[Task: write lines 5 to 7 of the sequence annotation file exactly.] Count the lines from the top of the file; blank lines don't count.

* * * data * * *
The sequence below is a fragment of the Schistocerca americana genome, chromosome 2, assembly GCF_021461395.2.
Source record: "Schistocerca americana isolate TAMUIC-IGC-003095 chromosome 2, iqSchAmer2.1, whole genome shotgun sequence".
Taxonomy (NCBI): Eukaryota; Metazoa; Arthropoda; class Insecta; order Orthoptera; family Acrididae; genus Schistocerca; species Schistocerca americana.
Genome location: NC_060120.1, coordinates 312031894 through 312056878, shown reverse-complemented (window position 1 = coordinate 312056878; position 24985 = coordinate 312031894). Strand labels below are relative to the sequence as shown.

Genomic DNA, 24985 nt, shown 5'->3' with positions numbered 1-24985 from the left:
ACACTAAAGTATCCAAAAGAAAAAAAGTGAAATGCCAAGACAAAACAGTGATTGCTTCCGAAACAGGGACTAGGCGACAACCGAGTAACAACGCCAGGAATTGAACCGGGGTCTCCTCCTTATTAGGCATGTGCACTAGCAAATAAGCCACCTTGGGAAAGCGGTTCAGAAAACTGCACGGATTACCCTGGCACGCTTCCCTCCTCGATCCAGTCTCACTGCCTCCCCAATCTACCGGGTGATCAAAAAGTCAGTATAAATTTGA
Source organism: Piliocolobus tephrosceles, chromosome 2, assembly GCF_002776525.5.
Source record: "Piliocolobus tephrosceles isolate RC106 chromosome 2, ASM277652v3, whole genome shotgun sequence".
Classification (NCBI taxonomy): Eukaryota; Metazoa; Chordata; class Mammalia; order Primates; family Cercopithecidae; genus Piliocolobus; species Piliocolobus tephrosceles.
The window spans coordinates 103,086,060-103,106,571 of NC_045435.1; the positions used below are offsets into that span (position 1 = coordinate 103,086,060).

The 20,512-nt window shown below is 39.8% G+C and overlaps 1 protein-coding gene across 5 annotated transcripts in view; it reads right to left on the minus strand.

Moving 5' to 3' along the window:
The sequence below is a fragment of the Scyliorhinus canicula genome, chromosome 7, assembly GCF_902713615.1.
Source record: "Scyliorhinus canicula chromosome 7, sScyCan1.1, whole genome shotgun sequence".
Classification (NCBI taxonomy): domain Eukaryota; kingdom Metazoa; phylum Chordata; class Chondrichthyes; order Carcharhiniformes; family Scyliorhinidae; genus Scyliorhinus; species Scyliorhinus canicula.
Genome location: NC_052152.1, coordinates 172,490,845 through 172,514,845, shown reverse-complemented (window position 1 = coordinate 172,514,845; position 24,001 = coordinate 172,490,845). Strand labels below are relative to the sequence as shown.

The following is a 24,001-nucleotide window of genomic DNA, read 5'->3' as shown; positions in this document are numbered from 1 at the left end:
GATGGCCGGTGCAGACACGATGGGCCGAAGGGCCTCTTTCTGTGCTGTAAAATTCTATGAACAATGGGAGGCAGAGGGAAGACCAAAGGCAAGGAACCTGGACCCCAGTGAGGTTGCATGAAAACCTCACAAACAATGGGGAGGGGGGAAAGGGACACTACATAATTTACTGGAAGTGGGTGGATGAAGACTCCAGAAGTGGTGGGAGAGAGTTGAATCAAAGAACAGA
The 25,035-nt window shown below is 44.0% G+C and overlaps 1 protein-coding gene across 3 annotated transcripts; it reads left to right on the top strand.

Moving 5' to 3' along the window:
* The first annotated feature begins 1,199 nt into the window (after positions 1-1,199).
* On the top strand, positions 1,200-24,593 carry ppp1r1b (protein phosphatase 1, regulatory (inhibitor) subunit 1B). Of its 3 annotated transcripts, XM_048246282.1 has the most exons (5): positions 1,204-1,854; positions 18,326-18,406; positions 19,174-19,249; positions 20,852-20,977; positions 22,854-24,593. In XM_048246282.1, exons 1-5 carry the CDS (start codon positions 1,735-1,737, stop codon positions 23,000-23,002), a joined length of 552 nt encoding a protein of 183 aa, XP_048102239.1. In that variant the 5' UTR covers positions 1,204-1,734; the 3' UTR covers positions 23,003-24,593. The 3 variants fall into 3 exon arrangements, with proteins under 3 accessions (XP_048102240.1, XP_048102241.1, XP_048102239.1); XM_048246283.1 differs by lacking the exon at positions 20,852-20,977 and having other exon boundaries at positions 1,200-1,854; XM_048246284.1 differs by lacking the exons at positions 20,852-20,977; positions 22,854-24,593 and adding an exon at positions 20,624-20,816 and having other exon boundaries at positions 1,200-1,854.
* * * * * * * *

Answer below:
Genomic DNA, 24985 nt, shown 5'->3' with positions numbered 1-24985 from the left:
ACACTAAAGTATCCAAAAGAAAAAAAGTGAAATGCCAAGACAAAACAGTGATTGCTTCCGAAACAGGGACTAGGCGACAACCGAGTAACAACGCCAGGAATTGAACCGGGGTCTCCTCCTTATTAGGCATGTGCACTAGCAAATAAGCCACCTTGGGAAAGCGGTTCAGAAAACTGCACGGATTACCCTGGCACGCTTCCCTCCTCGATCCAGTCTCACTGCCTCCCCAATCTACCGGGTGATCAAAAAGTCAGTATAAATTTGA
Source organism: Piliocolobus tephrosceles, chromosome 2, assembly GCF_002776525.5.